Stratum depicts social history. When was it taking place?
Jacob: The film combines present-day footage of derelict or repurposed coal mines with archive film from the 1920s, 1930s, 1970s and 1980s. These were periods of change and conflict, of strike action, repression and rupture in the social fabric. A key archive source we draw upon is Henri Storck and Joris Ivens’ film Misère au Borinage (Poverty in the Borinage), a socialist documentary made during the General Strike, in the depths of the 1930s “Great Depression”.
Nick: Today, with the mines consigned to history, former industrial sites have undergone different forms of transformation. In the UK, most pit headgears and mine buildings have been demolished and erased entirely from the landscape; whereas many sites across continental Europe have been re-purposed as museums, event spaces, art galleries, retail outlets, cinemas, public parks etc., and some have even been adapted to produce clean solar and geothermal energy.
Why did you want to focus on miners and coal?
Jacob: The film results from an exhibition commission from a museum in Barnsley, a former mining town in South Yorkshire, England. The town’s history and culture were shaped by the coal industry, which brought great wealth and prosperity to some. But this was prosperity born of exploitation, reliant upon the graft and struggle of the miners and their families, whose existence was one of perpetual precarity. Along with many other “pit towns”, Barnsley’s economy, identity and way of life were catastrophically affected in the 1980s by the sudden closure of coal mines and the shift to imported coal – a political and economic decision that was implemented by Margaret Thatcher’s Conservative government with a perverse ideological zeal. We also wanted to look at the idea of solidarity, both in political terms and in relation to comparative experience. To trace the lines of connection that can be drawn between the people, communities and landscapes of coal mining regions across Europe at a time when the UK faces a crisis of connection and national identity.
Nick: We used the European Route of Industrial Heritage map to select our filming locations, from South Yorkshire (UK), through Wallonia (Belgium) and into the Ruhr Valley (Germany), contrasting the historic “Borinage” film material with these contemporary European locations that have a shared industrial or social history. It was also of great interest for us to visit European countries that had put plans in place for a managed, gradual transition away from coal mining, with public investment and retraining schemes, in marked contrast to the UK government’s approach.
Jacob: Another area we focus upon is the unique landscape of spoil heaps – the manmade ridges formed by mining waste soil, which today have become a diverse habitat for particular flora and fauna species.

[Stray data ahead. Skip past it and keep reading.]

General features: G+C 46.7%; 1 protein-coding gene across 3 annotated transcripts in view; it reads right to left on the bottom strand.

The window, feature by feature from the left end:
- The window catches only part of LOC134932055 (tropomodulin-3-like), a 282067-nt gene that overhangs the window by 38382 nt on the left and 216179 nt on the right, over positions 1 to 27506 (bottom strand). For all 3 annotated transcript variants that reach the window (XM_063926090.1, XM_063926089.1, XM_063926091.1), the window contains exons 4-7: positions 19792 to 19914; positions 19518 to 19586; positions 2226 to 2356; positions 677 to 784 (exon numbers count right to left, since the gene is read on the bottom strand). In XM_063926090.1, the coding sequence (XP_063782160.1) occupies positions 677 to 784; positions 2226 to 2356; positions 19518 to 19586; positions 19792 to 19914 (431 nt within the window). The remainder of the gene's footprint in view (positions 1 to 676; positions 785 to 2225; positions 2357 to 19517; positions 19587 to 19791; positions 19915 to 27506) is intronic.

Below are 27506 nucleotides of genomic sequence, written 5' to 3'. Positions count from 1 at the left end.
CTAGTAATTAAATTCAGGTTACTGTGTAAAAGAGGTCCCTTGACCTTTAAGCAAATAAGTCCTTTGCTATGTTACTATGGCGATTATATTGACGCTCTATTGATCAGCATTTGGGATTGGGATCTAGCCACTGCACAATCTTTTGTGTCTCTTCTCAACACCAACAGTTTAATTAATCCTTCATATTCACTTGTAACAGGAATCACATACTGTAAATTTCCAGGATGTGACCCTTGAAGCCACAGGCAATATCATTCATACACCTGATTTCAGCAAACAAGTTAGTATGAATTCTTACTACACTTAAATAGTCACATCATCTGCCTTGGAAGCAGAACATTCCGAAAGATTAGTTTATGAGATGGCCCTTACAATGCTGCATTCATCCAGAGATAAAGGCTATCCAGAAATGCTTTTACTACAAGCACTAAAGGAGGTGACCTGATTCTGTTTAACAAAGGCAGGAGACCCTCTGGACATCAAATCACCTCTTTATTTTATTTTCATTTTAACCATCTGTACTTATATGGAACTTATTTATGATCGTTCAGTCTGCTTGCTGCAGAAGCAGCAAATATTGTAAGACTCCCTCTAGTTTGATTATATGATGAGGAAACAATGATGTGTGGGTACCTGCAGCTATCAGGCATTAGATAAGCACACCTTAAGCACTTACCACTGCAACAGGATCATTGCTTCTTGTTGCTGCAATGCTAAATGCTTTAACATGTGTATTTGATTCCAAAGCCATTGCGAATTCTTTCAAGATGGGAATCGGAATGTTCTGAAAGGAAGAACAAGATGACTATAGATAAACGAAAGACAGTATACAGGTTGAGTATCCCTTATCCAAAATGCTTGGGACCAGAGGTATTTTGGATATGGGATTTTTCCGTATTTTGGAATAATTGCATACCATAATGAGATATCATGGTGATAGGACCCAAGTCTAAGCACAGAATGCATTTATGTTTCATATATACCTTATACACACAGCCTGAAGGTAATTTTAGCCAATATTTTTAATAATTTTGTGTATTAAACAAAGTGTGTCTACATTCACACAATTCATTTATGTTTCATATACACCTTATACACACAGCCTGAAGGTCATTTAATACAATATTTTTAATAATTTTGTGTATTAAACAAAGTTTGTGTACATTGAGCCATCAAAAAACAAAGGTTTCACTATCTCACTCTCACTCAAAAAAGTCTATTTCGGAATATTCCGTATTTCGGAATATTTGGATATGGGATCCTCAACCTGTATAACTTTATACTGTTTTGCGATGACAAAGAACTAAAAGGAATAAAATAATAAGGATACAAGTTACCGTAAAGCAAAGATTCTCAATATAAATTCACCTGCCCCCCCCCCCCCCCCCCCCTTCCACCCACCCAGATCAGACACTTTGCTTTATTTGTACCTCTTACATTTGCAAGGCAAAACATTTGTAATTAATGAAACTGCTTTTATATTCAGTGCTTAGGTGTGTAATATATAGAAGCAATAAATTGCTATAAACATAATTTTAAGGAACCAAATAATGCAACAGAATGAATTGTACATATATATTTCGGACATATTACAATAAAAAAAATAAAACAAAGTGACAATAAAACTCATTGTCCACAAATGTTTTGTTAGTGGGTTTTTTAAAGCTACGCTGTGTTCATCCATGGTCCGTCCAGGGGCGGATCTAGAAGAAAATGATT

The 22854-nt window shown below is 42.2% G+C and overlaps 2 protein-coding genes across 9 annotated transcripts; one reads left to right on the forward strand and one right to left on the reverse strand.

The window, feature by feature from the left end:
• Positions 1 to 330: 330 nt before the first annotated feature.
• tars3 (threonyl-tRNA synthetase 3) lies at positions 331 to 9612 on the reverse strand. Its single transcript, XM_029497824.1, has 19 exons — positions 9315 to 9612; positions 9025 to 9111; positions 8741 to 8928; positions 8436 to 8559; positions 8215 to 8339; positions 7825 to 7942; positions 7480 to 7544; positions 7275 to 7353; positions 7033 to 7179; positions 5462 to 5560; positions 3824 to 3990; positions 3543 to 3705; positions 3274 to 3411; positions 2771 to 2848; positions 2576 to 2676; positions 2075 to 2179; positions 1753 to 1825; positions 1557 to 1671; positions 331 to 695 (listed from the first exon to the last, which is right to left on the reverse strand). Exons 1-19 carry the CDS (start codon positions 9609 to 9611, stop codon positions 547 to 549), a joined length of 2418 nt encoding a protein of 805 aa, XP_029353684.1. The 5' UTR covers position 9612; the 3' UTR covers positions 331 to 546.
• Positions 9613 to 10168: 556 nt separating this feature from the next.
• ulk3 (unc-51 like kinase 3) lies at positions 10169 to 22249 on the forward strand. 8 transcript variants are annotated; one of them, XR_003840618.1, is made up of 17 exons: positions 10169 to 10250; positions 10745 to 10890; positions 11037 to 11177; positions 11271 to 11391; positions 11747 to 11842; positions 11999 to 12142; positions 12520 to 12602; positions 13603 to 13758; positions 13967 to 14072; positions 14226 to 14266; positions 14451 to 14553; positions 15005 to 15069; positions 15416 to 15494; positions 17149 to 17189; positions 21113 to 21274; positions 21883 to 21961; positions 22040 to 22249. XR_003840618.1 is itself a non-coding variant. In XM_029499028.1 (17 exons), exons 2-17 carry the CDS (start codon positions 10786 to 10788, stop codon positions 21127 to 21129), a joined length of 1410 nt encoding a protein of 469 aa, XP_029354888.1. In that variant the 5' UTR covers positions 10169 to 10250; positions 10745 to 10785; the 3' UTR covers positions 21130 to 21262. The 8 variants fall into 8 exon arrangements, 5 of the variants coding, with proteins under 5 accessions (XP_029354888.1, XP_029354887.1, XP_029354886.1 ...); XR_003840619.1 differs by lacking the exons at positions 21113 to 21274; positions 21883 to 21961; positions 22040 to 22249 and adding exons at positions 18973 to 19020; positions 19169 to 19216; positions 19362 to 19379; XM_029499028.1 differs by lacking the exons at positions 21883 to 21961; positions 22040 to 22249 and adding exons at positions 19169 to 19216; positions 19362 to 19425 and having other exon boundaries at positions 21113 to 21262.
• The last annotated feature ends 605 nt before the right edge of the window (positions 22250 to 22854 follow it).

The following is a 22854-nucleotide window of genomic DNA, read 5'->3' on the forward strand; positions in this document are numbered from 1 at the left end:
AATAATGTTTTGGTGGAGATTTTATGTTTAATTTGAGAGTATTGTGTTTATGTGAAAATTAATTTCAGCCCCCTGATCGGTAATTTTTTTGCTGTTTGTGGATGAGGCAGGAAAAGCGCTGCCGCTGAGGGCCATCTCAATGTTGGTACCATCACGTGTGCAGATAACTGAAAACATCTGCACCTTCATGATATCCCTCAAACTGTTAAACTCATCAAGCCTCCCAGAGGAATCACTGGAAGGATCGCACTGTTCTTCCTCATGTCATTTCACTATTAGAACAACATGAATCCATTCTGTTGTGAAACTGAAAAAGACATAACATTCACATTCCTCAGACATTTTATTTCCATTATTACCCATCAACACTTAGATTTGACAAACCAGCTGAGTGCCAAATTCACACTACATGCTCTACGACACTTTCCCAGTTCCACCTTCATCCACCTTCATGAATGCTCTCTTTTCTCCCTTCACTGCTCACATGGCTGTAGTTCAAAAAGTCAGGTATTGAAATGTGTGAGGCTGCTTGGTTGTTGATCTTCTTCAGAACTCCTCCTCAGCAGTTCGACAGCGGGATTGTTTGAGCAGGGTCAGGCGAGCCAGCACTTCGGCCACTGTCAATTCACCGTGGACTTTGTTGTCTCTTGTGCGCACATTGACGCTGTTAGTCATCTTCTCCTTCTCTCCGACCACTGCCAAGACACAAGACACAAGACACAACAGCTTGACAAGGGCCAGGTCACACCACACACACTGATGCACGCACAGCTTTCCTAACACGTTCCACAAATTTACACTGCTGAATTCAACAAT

Do you see a similarity to modern society? What do you think of modern automation?
Nick: There are definitely striking parallels between the 1930s Great Depression and today, in the aftermath of the global financial crash of 2008. They were similar types of crises, caused by a grossly unbalanced, credit-boom economy, rigged for the benefit of wealthy individuals and corporations. Stratumcaptures the collective solidarity and resistance shown to capitalism’s systemic failure in the 1930s, with a worker-led demand for secure jobs, social welfare, housing, education and health services, and that’s a fight which continues today, as the majority feel the effects of austerity, falling living standards, increased debt, insecure work, decimated public services, widening inequality and growing poverty – and we see the dangerous rise of right-wing populism and Nationalism across the world.
Jacob: Automation has some persuasive benefits, but these are frequently deceptive or illusory, offering freedom and efficiency at the cost of a growing subservience to technology. Technology is not neutral and more often than not serves commercial interests. From a utopian vantage point, technological developments could be co-opted for the ends of genuine human liberty, whereby the transformative potential of automation is brought to bear as a tool to free society from wage slavery. But, don’t hold your breath…
Where did you get the video material from? And how did you compose the voice over?
Nick: As well as shooting our own material, the historic footage was drawn from national public-domain collections, as well as Barnsley Museums’ archive, which includes amateur footage of the region’s social and industrial history alongside public information films made by the National Coal Board and the GPO. It was extraordinary to see the working conditions captured on film, such as women at the pit tops sorting coal by hand and manually pushing coal wagons.
Jacob: The voice-over is made up of excerpts from Storck and Ivens’ Misère au Borinage. There is a profound urgency to that recording from the 1930s, with words that still resonate and are salient to the present crisis of capitalism.
Would you say that the short film format has given you any particular freedom?
Nick: The short film format certainly gives us the freedom to experiment with juxtaposing sound and image together, in an intuitive way, without having to take into account a longer narrative thread. Stratum is actually a companion work to a longer film, Strata, which we made as a 40-minute two-screen installation for our exhibition at Barnsley Museum.
Jacob: Whilst also combining original cinematography with archive film, Strata is driven by voices from the local community, who share collective experiences, memories of place, and their hopes for a fairer, more sustainable economy that benefits all.
Nick: So it was in the context of this longer, location-specific work that we made Stratum, with the freedom it gave us to make these wider, more internationalist connections.